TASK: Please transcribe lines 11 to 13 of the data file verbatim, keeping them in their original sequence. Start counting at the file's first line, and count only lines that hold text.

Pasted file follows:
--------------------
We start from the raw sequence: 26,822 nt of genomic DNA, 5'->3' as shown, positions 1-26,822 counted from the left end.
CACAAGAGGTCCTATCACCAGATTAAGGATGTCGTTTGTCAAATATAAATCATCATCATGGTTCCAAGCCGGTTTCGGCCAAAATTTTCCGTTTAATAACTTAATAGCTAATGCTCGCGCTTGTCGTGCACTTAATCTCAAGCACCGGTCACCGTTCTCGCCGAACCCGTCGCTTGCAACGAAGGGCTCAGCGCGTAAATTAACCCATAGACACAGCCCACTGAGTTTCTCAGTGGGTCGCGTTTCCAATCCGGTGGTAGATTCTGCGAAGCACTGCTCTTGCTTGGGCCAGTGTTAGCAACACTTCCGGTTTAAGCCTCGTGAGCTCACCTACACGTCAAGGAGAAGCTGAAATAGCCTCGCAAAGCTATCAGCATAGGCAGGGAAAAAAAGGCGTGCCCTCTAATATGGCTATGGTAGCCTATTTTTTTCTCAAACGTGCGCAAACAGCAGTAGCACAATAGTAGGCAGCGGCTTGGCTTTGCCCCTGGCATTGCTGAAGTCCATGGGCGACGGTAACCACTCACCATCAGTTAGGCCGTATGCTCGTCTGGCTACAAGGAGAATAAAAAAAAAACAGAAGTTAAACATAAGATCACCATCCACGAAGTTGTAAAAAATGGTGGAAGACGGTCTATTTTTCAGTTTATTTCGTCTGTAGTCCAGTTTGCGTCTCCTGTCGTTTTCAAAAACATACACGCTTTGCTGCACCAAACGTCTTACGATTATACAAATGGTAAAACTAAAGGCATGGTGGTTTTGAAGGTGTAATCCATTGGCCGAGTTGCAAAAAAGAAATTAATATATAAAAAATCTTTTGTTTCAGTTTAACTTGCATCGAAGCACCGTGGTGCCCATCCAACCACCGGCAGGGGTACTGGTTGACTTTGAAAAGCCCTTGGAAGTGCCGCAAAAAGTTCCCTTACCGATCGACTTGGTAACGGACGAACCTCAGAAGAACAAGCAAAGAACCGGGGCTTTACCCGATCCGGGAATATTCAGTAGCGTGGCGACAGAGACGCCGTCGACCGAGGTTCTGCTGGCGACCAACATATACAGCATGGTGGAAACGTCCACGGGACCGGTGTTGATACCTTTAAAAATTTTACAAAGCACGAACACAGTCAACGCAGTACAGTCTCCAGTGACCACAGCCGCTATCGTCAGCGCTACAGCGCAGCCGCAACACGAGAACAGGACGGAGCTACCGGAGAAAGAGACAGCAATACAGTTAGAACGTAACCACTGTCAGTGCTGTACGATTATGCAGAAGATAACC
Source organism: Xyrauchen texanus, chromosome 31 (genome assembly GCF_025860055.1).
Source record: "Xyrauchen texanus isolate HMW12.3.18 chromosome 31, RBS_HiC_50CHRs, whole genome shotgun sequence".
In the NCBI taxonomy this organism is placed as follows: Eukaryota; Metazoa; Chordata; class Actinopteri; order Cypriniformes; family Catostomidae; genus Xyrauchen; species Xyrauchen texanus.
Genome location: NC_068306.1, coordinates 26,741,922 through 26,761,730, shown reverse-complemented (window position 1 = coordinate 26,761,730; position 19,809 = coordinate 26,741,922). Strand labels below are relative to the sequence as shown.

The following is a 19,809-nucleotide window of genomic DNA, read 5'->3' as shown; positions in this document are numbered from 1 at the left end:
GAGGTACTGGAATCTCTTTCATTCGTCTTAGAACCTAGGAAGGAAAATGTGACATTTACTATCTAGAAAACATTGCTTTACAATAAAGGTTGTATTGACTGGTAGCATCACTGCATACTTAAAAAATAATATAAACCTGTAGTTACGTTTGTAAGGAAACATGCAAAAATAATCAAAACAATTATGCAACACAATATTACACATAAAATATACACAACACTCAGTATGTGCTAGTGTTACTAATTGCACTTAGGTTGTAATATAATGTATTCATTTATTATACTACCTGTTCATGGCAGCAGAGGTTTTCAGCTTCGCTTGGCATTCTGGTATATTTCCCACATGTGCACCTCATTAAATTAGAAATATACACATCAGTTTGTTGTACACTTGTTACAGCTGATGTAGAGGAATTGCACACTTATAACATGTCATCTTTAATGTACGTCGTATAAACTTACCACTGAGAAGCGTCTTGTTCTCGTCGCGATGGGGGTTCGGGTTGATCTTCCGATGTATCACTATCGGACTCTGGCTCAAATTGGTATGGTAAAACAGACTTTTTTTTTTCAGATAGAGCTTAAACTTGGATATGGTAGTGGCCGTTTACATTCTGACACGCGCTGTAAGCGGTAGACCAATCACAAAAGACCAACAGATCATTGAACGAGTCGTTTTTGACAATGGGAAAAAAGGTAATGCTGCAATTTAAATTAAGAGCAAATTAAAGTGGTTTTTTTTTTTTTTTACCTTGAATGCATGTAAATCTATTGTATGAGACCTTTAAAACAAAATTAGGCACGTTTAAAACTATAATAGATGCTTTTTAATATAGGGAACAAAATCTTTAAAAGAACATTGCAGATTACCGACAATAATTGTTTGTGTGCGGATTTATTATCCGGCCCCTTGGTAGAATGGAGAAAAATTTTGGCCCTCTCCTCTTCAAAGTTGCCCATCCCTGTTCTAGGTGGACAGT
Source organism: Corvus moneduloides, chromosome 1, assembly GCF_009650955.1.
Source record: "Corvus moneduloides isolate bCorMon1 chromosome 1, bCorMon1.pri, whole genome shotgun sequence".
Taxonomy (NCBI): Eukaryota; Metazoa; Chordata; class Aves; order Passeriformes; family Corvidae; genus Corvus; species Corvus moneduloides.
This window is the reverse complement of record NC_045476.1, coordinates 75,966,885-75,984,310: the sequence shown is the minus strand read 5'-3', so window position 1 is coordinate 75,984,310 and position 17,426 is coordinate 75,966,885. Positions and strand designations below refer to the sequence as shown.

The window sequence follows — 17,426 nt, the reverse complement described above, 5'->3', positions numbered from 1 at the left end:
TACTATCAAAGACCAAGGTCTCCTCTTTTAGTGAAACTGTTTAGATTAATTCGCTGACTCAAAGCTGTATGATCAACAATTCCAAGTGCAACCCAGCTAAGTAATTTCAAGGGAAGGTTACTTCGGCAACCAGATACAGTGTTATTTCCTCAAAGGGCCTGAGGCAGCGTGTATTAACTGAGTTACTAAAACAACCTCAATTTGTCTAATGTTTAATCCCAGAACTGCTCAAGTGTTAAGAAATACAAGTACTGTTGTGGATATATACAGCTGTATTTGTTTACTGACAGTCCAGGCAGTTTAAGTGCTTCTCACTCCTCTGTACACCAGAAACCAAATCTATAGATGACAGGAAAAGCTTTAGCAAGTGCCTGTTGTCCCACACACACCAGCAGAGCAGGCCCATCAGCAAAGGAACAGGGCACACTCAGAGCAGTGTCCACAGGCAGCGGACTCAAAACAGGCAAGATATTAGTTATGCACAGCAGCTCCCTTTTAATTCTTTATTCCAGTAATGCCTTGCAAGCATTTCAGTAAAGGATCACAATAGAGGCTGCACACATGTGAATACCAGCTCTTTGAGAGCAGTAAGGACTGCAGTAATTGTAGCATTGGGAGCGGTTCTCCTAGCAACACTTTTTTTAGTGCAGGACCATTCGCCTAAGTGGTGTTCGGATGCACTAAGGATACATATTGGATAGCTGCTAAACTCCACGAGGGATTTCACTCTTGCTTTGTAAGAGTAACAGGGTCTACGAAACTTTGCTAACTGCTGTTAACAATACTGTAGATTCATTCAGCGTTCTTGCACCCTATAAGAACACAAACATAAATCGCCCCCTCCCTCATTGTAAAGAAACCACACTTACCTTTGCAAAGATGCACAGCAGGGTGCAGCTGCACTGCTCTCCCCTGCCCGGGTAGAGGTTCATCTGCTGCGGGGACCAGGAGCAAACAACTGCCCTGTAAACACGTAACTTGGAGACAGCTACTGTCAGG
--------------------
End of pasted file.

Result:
Taxonomy (NCBI): Eukaryota; Metazoa; Chordata; class Aves; order Passeriformes; family Corvidae; genus Corvus; species Corvus moneduloides.
This window is the reverse complement of record NC_045476.1, coordinates 75,966,885-75,984,310: the sequence shown is the minus strand read 5'-3', so window position 1 is coordinate 75,984,310 and position 17,426 is coordinate 75,966,885. Positions and strand designations below refer to the sequence as shown.

The window sequence follows — 17,426 nt, the reverse complement described above, 5'->3', positions numbered from 1 at the left end: